Jun. 16, 2012
From my window, one hand on the phone, I strain
to hear the argument playing out below in a parked car,
a loud fight punctuated by slammed doors, a revved engine,
the man pounding the dashboard, yelling, "I didn't do anything!"
while the woman shouts back, over and over, "Just shut up!"
A giggling troupe of girls emerges from the pool hall
that serves anyone. They toss a pack of cigarettes back and forth,
stray out of the dark alley toward the lights of Main Street,
while hurrying the other way, a lawyer who's been working late,
briefcase bulging around mounds of paperwork,
heads now for her car, the last one left in all-day parking.
A collection of elderly restaurant-goers strolls purposefully
down the sidewalk, well-dressed, inaudible, unflinching
as they pass the arguers' car. I should be asleep.
It must be after eleven; the movie marquee's lights
have just shut off. Something large crashes out back
behind the building. My bed is empty.
When I lean out at just the right angle, I can see the ocean
scarred by moonlight, the glowing zero of the moon's face
poised above the window, looking in.
Today is Bloomsday, and James Joyce (books by this author) fans all over the world are celebrating. It commemorates the day on which the events of his novel Ulysses take place. Joyce chose June 16th, 1904, for the setting because it was the day of his first date with Nora Barnacle, his future wife. They'd met each other randomly on Nassau Street in Dublin on June 10th, chatted a bit, and agreed to meet up later. But she stood him up on their first would-be date of June 14th. On the 15th, the 22-year-old James Joyce sent a note to her that read:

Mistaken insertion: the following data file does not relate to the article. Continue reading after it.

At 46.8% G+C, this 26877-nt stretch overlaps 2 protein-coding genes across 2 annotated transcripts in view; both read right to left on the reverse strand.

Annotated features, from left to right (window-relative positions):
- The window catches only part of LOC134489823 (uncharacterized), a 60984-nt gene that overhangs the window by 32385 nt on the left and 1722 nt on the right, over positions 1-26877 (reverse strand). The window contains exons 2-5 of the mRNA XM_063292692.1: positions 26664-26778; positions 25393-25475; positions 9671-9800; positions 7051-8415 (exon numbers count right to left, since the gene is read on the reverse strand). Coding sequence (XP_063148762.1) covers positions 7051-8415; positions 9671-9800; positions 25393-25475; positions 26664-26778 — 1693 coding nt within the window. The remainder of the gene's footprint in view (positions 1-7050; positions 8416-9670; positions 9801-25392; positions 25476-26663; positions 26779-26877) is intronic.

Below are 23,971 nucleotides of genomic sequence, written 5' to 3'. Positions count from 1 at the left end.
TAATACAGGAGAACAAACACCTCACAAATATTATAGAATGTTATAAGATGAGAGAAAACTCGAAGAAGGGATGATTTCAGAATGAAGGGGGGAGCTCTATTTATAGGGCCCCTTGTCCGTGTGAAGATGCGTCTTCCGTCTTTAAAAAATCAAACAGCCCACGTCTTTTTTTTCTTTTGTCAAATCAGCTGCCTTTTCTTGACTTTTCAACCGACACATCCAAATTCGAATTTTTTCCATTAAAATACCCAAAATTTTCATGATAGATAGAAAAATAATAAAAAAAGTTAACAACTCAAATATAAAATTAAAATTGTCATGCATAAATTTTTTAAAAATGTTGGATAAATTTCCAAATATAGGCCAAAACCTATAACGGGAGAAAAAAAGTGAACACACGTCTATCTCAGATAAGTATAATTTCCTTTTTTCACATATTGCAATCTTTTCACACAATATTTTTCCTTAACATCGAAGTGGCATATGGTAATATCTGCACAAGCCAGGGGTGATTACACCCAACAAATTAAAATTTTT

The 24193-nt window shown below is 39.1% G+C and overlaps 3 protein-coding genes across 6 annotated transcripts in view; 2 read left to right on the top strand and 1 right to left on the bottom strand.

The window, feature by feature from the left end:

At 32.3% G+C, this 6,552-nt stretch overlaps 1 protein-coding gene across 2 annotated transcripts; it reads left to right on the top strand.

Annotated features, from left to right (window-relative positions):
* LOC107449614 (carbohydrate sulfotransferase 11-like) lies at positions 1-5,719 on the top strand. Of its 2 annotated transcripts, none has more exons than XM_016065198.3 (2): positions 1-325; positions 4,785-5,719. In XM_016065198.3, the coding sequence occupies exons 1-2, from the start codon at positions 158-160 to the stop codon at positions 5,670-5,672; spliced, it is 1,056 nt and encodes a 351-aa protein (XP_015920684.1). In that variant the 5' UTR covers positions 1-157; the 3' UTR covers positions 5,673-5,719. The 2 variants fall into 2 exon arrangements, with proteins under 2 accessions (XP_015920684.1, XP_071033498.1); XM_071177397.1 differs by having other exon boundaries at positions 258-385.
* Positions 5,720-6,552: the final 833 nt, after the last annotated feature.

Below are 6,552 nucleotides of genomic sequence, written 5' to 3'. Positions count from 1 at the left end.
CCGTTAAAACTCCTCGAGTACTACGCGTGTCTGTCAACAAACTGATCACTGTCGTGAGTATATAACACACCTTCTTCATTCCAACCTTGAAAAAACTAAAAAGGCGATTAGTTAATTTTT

"I may be blind. I looked for a long time at a head of reddish-brown hair and decided it was not yours. I went home quite dejected. I would like to make an appointment but it might not suit you. I hope you will be kind enough to make one with me — if you have not forgotten me!"
They successfully met up the following day, June 16th. They went for an evening stroll around the south bank of the Liffey River in Dublin. And Joyce later chose this day for the setting of Ulysses.
Even after the novel's success, Joyce himself did not call June 16th "Bloomsday." Nor did he really celebrate the day, though publisher Sylvia Beach organized a celebratory Parisian luncheon on June 16th, 1929 — years before the book was legal in the English-speaking world.
The first modern celebration of Bloomsday was in 1954, the 50th anniversary of the fictional events in Joyce's book, and about three decades after Joyce published his novel in 1922. Irish writers Flann O'Brien and Patrick Kavanagh got together with critic John Ryan and a dentist cousin of James Joyce, named Tom Joyce, to make a daylong pilgrimage around Dublin. They were to have stops at the Martello Tower (the opening scene of the novel), Davy Byrne's Pub (where Bloom eats a gorgonzola cheese sandwich) and 7 Eccles Street (where Bloom and his wife, Molly, lived). They role-played, acted out the dialogue, and rode in horse-drawn carriages like those described in the scene of Paddy Dignam's funeral. They were supposed to end up in the red-light section of Dublin, where the 15th chapter of Ulysses "Nighttown" is set, but the literary pilgrims got a bit drunk and distracted at a pub about halfway through the route and lost their ambition to finish it.
Be well, do good work, and keep in touch.®